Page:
BHM committee discusses impact of campus Race Card Project

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BHM committee discusses impact of campus Race Card Project

AACC students post their race cards on three walls around campus.

AACC students post their race cards on three walls around campus.

AACC students post their race cards on three walls around campus.

AACC students post their race cards on three walls around campus.

Emma Jeter, Daily Reporter

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Students and faculty explored the meaning of race in their lives at the “Race Card Project” discussion today at 12:30 on the Arnold campus.

AACC’s Black History Month Committee hosted this event to initiate a thought-provoking conversation about racism and cultural differences through race cards.

This month, the college set up three different areas around campus that displayed note cards written by students. The Race Card Project asks people to write a card about their thoughts on race in six words.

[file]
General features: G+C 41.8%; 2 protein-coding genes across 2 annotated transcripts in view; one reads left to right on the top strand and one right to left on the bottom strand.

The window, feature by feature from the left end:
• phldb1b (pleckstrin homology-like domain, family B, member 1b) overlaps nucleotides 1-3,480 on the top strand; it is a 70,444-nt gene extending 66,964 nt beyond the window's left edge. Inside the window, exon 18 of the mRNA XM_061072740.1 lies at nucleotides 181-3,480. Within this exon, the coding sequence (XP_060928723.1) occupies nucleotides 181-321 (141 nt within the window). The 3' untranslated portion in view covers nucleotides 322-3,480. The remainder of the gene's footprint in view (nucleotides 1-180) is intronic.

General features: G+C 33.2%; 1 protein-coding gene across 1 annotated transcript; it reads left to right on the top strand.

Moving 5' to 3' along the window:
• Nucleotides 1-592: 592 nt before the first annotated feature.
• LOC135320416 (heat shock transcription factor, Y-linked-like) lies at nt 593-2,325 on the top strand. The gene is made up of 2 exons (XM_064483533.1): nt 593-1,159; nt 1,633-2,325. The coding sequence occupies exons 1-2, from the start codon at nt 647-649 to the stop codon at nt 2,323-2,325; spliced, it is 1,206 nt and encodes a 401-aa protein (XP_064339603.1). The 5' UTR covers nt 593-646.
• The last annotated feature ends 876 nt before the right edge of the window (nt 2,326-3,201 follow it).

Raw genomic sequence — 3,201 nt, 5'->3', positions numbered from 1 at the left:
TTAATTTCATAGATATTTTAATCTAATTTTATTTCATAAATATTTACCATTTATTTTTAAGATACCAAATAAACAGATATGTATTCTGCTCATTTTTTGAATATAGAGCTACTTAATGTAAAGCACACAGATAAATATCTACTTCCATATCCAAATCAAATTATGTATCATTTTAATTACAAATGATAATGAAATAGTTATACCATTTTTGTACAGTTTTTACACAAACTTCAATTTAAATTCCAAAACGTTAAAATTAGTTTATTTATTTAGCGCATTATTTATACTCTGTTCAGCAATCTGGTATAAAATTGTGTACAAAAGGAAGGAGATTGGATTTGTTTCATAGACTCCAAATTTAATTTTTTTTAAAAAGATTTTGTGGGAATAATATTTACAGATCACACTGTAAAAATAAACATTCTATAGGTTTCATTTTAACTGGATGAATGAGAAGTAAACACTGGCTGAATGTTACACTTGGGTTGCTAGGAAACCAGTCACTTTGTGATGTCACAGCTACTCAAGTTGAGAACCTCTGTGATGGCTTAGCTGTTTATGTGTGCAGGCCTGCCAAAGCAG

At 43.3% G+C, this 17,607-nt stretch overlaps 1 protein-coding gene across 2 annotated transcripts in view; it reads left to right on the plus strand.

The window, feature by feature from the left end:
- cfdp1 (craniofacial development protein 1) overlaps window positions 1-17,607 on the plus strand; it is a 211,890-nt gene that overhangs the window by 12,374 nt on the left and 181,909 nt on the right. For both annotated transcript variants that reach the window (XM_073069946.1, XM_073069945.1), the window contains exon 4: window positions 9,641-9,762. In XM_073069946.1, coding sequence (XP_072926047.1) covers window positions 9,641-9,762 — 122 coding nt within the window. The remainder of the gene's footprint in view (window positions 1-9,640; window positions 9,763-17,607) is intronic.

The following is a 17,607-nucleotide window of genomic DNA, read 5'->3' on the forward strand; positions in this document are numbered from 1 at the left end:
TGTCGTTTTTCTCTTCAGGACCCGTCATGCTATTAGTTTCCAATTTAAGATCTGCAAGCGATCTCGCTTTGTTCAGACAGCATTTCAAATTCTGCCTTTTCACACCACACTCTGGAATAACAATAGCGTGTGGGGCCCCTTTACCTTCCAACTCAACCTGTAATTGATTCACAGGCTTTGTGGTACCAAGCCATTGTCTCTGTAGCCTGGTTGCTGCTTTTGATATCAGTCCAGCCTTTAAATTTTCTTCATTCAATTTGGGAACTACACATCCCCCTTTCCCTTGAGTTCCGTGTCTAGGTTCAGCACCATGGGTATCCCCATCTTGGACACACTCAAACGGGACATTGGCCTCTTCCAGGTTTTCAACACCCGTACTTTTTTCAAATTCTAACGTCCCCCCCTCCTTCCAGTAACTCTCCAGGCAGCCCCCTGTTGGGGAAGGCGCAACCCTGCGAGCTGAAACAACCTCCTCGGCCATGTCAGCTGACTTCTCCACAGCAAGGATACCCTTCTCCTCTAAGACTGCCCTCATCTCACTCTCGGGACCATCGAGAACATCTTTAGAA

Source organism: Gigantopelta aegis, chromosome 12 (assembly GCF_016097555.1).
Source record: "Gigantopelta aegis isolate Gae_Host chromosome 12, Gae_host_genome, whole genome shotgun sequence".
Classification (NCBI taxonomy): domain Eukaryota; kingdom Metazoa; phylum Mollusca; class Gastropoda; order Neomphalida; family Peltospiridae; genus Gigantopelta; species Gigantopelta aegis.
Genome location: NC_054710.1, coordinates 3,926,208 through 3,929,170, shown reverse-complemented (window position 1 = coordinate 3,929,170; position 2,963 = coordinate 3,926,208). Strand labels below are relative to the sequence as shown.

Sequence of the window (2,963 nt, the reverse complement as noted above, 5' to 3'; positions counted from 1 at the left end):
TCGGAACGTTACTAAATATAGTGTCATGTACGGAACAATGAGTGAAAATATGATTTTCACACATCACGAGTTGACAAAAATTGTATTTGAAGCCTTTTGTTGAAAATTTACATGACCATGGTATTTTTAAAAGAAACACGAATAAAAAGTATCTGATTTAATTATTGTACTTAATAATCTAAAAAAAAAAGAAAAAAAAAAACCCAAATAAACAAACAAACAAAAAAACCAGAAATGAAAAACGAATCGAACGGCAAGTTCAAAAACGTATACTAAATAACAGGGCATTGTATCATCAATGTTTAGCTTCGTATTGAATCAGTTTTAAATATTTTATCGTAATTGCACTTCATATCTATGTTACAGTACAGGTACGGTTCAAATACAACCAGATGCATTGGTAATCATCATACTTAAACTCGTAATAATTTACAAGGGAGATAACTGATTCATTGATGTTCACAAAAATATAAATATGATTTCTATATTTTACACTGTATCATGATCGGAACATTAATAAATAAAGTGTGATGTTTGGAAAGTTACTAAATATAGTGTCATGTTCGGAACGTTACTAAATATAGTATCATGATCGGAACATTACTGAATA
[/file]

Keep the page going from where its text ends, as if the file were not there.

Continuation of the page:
“[This event] is an opportunity for people to speak truth to power, and to be real and authentic in terms of [people’s] feelings about race and racism,” human resources professor April Anderson said.

Throughout the event, groups of audience members discussed their interpretations of the race cards with each other.

“I filled [a card] out last week or maybe two weeks ago for sociology,” first-year dance student Brandon Yenger said. “I ended up writing on it that … I don’t notice race in my life because I’m white.”

The Race Card Project’s website features submissions from people around the world on their personal experiences with race.

“For me [the race card project] means it’s a conversation in writing,” communications professor April Copes said. “People walk by and they read other people’s ideas and they get to think about them. And if they wanna participate they can join the conversation by writing their own six words.”

During today’s event, Copes brought one of her communications classes to have conversations about “difficult topics.”

“This is a great way for people to put themselves in situations that maybe they otherwise wouldn’t,” Copes said. “And learn about some topics that will benefit them for the rest of their lives.”

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